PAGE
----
Martin comes from the Latin Martinus, which in turn derives from Martis, the genitive case of Mars. The Roman god Mars was copied from the Greek god Ares, the god of war. Mars may derive from the Latin word mas (male). Very fitting, given that the astrological glyph for Mars is the same as the symbol for male!

St. Martin of Tours, a fourth century bishop, is France’s patron saint. One of many legends about him depicts him as ripping his cloak in half to warm a freezing beggar during winter. Because he was such a beloved saint during the Middle Ages, his name became popular across Christendom. Theologian Martin Luther later added to the name’s popularity.

Statue of Mars at Rome’s Capitoline Museums, Copyright Andrea Puggioni

Martin is used in English, French, German, the Scandinavian languages, Finnish, Macedonian, Hungarian, Bulgarian, Russian, Romanian, Czech, Slovak, Slovenian, Estonian, and Croatian. The variant Martín is Spanish, and Martîn is Norman.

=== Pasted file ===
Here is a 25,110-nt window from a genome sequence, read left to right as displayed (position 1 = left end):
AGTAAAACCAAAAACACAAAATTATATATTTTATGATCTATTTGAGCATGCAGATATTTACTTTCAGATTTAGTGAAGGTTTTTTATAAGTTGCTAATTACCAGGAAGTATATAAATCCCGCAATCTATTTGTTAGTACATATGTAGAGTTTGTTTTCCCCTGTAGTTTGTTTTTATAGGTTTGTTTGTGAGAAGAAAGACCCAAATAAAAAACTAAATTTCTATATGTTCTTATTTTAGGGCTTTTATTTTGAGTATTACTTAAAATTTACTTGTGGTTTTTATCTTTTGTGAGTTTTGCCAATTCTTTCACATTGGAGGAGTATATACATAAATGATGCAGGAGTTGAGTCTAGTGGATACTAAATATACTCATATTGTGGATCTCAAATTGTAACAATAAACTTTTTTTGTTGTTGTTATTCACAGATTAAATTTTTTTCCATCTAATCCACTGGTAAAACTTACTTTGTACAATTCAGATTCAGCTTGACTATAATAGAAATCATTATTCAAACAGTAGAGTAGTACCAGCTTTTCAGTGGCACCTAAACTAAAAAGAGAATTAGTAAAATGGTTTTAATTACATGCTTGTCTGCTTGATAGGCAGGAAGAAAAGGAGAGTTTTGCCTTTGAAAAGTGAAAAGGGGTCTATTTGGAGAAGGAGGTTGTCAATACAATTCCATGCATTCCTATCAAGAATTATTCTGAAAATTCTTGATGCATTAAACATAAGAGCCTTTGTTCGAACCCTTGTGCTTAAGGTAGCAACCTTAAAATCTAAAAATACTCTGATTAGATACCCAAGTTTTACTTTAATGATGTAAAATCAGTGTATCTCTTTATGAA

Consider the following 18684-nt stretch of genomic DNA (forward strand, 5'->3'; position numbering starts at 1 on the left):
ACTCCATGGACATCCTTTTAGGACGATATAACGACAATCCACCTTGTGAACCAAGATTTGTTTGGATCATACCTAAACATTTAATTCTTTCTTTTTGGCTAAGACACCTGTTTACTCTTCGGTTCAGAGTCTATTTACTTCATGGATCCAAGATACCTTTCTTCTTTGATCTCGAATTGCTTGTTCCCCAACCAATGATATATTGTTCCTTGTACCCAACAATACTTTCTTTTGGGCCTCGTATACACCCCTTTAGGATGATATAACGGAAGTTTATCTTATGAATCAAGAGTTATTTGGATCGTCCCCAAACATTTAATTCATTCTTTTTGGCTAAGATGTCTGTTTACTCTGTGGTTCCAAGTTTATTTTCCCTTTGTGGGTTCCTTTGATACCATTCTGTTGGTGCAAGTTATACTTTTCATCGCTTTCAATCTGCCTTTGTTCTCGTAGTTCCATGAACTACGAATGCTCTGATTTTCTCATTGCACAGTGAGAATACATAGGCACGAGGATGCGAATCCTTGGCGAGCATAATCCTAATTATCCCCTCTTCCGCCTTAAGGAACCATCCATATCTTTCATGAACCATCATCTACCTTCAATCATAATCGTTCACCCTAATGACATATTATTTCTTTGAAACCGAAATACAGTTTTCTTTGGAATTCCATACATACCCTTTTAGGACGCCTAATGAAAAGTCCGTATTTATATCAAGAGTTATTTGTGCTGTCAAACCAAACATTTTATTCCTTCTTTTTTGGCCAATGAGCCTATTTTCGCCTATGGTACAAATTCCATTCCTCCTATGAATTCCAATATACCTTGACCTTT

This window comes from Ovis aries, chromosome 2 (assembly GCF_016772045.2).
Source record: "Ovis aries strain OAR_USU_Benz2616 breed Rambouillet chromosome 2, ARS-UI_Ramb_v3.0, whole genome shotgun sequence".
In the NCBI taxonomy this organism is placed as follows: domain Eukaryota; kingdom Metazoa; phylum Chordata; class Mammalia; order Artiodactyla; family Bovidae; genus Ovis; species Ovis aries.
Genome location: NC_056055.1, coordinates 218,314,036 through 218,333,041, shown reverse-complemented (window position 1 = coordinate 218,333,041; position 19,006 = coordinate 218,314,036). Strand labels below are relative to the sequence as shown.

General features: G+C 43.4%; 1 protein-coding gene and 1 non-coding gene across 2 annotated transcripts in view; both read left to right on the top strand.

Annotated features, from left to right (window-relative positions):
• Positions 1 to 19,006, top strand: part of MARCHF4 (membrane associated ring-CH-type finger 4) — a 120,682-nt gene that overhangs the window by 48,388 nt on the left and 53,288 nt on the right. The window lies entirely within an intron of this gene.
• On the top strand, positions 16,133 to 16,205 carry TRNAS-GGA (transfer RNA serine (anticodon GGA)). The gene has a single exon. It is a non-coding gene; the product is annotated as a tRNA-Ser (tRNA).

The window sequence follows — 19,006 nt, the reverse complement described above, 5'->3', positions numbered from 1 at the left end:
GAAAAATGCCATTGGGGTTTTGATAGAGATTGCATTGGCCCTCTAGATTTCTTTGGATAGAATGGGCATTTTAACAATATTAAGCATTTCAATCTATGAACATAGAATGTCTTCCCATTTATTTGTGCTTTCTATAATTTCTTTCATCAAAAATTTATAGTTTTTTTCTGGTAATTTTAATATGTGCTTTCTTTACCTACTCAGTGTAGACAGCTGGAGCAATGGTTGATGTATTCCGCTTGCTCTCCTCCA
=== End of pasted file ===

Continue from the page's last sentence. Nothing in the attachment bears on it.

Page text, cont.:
In the U.S., Martin was Top 100 from 1880–1970. To date, its highest rank was #44 in 1880. In 2018, it was #272. It also enjoys popularity in Galicia (#2), Spain (#3), the Czech Republic (#13 in 2016), France (#24), Norway (#25), Slovenia (#36), Hungary (#38), Catalonia (#41), Belgium (#73), Ireland (#79), and Switzerland (#82).

Polish historian, diplomat, and cartographer Marcin Kromer (1512–89), painted by unknown 1688–1703

Other forms of Martin include:

1. Martim is Portuguese.

2. Martyn is Welsh, Ukrainian, and Manx. This is also a Russian variation.

3. Marcin is Polish.

4. Márton is Hungarian.

5. Martti is Finnish.

6. Máirtín is Irish. Without accents, Mairtin is Scottish.

7. Martynas is Lithuanian.